Lukas Kummer (Issustrated by)

was born in Innsbruck in 1988. He moved to Kassel in 2007 to study illustration and graphic arts. From 2009 to 2015 he worked as an illustrator and designer for the Mechanical Institute of Kassel University while continuing his studies. He graduated in 2014 and spent the following year with Hendrik Dorgathen as a master student. Lukas Kummer is a freelance illustrator and cartoonist. He has been published in various magazines and fanzines. His first graphic novel “Die Verwerfung” appeared in 2015, followed by “Die Gotteskrieger” in 2017.

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Coverabbildung von "Autobiographical Work in one Volume"

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In memory of his idol Thomas Bernhard, the internationally renowned artist Erwin Wurm has created a unique special edition. In dedication to the author, Wurm has produced a series of new drawings – affectionate, wry and very personal. "The Cause" and its consequences: in five stories between fact and fiction Thomas Bernhard laid bare how he became the author he was – from his childhood and boarding school days in Salzburg, his apprenticeship and studies, through to his isolation in a lung sanatorium at the age of eighteen. Those who want to understand Thomas Bernhard's world will find the key to it here.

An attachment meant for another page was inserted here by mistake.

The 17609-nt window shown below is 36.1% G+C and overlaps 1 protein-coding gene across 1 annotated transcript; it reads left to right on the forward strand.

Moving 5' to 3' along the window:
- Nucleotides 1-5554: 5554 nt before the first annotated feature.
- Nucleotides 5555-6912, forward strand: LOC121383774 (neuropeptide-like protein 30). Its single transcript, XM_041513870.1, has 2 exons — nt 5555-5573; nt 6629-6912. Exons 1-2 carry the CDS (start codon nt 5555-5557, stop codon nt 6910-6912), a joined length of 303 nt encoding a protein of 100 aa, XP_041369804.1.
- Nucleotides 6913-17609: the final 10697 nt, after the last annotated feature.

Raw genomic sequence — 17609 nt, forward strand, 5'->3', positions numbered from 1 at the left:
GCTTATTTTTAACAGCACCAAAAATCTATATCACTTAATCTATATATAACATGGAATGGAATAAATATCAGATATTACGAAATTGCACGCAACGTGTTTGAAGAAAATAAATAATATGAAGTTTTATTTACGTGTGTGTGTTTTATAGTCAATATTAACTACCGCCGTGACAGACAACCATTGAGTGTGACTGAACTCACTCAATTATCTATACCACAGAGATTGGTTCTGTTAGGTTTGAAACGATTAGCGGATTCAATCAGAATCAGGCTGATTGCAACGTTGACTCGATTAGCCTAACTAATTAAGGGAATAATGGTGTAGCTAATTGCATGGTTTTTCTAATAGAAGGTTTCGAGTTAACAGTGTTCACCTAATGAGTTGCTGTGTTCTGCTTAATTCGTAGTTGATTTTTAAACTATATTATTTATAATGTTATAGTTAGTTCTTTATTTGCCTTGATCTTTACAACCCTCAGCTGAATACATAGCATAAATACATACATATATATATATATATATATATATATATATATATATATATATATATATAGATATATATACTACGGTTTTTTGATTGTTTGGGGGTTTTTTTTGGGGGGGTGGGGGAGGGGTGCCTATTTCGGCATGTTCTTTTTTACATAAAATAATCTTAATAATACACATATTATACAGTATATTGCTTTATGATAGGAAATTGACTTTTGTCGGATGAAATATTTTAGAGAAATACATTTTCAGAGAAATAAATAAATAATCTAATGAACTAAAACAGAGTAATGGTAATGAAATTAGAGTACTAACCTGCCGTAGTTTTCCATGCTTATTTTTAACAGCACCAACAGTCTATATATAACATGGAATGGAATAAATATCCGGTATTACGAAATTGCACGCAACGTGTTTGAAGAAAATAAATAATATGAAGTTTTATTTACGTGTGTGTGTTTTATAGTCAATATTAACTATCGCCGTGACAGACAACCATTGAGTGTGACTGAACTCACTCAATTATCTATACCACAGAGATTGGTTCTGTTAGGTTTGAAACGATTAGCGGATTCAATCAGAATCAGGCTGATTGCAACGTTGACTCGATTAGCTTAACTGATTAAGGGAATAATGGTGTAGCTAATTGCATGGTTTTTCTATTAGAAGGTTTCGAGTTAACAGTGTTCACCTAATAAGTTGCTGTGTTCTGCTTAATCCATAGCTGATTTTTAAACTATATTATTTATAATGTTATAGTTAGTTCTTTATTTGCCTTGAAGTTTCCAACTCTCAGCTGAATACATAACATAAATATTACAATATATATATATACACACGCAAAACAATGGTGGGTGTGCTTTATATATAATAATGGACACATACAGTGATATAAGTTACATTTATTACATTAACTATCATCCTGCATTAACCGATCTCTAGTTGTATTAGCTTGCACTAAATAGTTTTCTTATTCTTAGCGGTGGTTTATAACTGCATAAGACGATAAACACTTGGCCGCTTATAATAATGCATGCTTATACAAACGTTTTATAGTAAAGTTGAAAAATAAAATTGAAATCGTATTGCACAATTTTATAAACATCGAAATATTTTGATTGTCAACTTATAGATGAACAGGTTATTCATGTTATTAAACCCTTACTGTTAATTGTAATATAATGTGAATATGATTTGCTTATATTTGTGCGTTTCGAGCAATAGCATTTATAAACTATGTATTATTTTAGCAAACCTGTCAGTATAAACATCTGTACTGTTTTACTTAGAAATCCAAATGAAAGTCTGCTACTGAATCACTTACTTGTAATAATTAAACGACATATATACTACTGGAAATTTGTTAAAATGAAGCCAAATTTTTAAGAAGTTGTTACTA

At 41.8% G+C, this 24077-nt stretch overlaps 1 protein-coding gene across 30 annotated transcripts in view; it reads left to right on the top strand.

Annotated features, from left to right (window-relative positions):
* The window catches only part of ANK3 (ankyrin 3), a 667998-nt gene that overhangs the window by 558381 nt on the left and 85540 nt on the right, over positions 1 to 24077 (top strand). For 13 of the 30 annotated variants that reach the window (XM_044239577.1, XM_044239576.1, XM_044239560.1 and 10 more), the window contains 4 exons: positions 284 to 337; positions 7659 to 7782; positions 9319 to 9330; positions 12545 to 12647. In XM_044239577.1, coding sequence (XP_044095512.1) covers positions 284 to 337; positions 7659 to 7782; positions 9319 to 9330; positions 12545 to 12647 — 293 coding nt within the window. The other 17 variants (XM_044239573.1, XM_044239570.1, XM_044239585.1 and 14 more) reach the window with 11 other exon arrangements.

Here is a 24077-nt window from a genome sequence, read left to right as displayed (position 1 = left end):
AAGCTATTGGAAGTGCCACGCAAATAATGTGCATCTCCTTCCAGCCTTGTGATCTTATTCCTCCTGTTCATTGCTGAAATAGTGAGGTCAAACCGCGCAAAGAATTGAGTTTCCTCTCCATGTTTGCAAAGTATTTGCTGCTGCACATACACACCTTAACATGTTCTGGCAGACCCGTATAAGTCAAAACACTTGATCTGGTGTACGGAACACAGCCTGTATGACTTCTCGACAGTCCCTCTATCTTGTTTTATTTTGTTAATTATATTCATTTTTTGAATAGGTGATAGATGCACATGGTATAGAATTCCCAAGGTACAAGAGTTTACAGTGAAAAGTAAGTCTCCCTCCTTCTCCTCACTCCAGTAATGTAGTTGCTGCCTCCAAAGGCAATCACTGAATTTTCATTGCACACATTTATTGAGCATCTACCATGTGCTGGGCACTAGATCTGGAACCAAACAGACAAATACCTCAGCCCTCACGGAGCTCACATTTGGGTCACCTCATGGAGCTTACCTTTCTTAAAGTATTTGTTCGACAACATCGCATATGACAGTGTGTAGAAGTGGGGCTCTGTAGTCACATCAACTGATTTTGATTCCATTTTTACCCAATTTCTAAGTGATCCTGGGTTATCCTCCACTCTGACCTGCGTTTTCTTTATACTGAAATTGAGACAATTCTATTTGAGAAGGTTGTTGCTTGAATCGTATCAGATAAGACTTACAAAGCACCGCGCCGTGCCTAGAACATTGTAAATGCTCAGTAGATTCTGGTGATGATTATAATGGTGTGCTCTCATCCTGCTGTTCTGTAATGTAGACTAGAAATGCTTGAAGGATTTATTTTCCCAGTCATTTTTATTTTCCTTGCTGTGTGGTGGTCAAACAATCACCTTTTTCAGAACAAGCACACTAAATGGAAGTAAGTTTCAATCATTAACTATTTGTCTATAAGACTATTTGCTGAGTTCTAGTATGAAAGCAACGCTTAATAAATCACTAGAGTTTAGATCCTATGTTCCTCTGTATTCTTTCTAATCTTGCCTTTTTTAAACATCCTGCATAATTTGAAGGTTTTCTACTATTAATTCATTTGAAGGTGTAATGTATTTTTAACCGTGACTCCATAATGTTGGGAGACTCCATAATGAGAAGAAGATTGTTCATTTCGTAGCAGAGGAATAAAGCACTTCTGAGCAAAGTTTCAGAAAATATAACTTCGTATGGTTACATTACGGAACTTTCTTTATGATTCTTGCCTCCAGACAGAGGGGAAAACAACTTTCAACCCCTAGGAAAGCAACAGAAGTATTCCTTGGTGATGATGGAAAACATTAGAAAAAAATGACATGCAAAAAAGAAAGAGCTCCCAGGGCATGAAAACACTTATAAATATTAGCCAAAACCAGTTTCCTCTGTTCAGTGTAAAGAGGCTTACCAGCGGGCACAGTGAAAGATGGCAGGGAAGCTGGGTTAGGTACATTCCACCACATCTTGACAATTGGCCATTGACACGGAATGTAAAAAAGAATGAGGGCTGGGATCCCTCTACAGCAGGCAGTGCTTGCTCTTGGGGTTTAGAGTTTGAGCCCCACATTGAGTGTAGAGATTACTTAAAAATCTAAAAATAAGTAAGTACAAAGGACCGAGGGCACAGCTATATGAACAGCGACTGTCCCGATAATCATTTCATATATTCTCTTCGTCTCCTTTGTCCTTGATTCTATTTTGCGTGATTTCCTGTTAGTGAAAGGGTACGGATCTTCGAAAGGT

Coverabbildung von "A Child"

Thomas Bernhard - A Child

Thomas Bernhard’s childhood years, the beginning at the end, a martyrdom commences. The shame of being born out of wedlock and the mother’s accusation: You have ruined my life! These were years of fear and war. It was a time far removed from joy, although not entirely without its moments of elation.

Coverabbildung von "The Cold"

Thomas Bernhard - The Cold